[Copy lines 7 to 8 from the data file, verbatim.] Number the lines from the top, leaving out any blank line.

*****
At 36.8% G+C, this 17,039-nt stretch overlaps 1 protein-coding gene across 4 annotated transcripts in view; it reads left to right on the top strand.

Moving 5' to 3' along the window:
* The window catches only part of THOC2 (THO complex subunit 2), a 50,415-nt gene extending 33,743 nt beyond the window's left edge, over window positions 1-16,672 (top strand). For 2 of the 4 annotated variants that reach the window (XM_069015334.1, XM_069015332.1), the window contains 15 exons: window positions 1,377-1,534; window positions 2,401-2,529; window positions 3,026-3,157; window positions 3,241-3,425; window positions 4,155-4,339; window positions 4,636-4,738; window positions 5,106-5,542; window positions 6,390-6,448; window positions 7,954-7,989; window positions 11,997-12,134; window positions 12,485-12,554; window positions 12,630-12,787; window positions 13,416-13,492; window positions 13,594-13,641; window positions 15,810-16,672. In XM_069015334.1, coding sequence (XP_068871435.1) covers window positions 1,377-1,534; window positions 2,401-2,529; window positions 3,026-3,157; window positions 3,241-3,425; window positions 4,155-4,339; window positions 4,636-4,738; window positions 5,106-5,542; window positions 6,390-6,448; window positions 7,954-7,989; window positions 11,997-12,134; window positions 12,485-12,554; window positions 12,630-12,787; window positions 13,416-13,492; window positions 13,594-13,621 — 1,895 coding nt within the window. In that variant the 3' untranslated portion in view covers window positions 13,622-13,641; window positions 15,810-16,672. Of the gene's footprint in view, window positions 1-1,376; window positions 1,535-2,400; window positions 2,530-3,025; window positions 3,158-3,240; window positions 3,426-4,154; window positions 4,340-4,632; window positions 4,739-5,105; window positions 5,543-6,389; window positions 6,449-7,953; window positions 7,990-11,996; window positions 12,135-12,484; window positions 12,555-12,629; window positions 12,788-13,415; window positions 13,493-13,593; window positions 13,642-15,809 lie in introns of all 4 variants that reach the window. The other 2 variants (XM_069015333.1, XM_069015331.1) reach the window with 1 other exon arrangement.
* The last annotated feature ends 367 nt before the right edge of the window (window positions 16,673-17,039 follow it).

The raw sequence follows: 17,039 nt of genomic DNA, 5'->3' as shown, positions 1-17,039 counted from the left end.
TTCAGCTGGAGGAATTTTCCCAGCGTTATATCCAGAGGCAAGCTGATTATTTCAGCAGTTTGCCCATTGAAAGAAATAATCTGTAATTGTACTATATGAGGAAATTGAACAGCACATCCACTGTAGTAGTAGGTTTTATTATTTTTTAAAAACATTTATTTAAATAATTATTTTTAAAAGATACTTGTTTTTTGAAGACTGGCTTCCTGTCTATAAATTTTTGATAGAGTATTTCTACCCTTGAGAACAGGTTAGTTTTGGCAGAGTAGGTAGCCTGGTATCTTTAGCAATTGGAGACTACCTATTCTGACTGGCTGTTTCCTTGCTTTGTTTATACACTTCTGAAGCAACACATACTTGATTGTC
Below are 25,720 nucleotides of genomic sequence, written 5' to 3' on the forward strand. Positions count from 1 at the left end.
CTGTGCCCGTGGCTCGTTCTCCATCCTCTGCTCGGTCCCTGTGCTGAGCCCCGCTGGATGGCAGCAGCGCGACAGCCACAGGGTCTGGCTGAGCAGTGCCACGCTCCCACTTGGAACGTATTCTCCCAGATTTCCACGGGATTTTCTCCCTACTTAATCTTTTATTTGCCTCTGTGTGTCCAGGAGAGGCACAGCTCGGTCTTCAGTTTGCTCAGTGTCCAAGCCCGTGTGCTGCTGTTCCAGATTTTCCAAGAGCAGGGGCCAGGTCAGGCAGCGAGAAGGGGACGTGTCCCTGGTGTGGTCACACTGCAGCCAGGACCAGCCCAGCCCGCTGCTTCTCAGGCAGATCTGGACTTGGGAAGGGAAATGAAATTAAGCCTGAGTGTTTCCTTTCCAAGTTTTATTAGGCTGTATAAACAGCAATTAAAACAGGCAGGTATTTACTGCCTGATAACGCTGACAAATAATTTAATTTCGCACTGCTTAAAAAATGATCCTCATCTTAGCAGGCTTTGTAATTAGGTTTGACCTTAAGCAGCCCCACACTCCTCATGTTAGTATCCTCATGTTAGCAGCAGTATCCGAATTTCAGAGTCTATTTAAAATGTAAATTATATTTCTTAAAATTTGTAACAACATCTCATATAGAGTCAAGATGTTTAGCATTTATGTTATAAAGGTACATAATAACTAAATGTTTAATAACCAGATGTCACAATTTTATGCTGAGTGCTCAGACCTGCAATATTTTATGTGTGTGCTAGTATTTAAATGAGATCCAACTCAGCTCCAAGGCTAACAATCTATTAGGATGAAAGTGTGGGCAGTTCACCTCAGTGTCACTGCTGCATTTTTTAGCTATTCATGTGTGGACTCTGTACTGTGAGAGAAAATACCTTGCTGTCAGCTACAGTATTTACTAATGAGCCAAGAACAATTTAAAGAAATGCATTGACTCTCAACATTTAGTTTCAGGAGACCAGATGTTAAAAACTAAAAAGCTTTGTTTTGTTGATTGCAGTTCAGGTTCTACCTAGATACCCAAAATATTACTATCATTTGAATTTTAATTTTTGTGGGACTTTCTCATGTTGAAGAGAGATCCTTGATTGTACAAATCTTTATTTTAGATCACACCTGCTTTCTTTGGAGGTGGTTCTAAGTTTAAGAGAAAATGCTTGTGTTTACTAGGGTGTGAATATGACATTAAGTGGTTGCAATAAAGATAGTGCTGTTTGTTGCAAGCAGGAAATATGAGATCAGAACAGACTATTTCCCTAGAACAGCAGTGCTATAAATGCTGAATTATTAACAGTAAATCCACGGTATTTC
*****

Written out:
Below are 25,720 nucleotides of genomic sequence, written 5' to 3' on the forward strand. Positions count from 1 at the left end.
CTGTGCCCGTGGCTCGTTCTCCATCCTCTGCTCGGTCCCTGTGCTGAGCCCCGCTGGATGGCAGCAGCGCGACAGCCACAGGGTCTGGCTGAGCAGTGCCACGCTCCCACTTGGAACGTATTCTCCCAGATTTCCACGGGATTTTCTCCCTACTTAATCTTTTATTTGCCTCTGTGTGTCCAGGAGAGGCACAGCTCGGTCTTCAGTTTGCTCAGTGTCCAAGCCCGTGTGCTGCTGTTCCAGATTTTCCAAGAGCAGGGGCCAGGTCAGGCAGCGAGAAGGGGACGTGTCCCTGGTGTGGTCACACTGCAGCCAGGACCAGCCCAGCCCGCTGCTTCTCAGGCAGATCTGGACTTGGGAAGGGAAATGAAATTAAGCCTGAGTGTTTCCTTTCCAAGTTTTATTAGGCTGTATAAACAGCAATTAAAACAGGCAGGTATTTACTGCCTGATAACGCTGACAAATAATTTAATTTCGCACTGCTTAAAAAATGATCCTCATCTTAGCAGGCTTTGTAATTAGGTTTGACCTTAAGCAGCCCCACACTCCTCATGTTAGTATCCTCATGTTAGCAGCAGTATCCGAATTTCAGAGTCTATTTAAAATGTAAATTATATTTCTTAAAATTTGTAACAACATCTCATATAGAGTCAAGATGTTTAGCATTTATGTTATAAAGGTACATAATAACTAAATGTTTAATAACCAGATGTCACAATTTTATGCTGAGTGCTCAGACCTGCAATATTTTATGTGTGTGCTAGTATTTAAATGAGATCCAACTCAGCTCCAAGGCTAACAATCTATTAGGATGAAAGTGTGGGCAGTTCACCTCAGTGTCACTGCTGCATTTTTTAGCTATTCATGTGTGGACTCTGTACTGTGAGAGAAAATACCTTGCTGTCAGCTACAGTATTTACTAATGAGCCAAGAACAATTTAAAGAAATGCATTGACTCTCAACATTTAGTTTCAGGAGACCAGATGTTAAAAACTAAAAAGCTTTGTTTTGTTGATTGCAGTTCAGGTTCTACCTAGATACCCAAAATATTACTATCATTTGAATTTTAATTTTTGTGGGACTTTCTCATGTTGAAGAGAGATCCTTGATTGTACAAATCTTTATTTTAGATCACACCTGCTTTCTTTGGAGGTGGTTCTAAGTTTAAGAGAAAATGCTTGTGTTTACTAGGGTGTGAATATGACATTAAGTGGTTGCAATAAAGATAGTGCTGTTTGTTGCAAGCAGGAAATATGAGATCAGAACAGACTATTTCCCTAGAACAGCAGTGCTATAAATGCTGAATTATTAACAGTAAATCCACGGTATTTC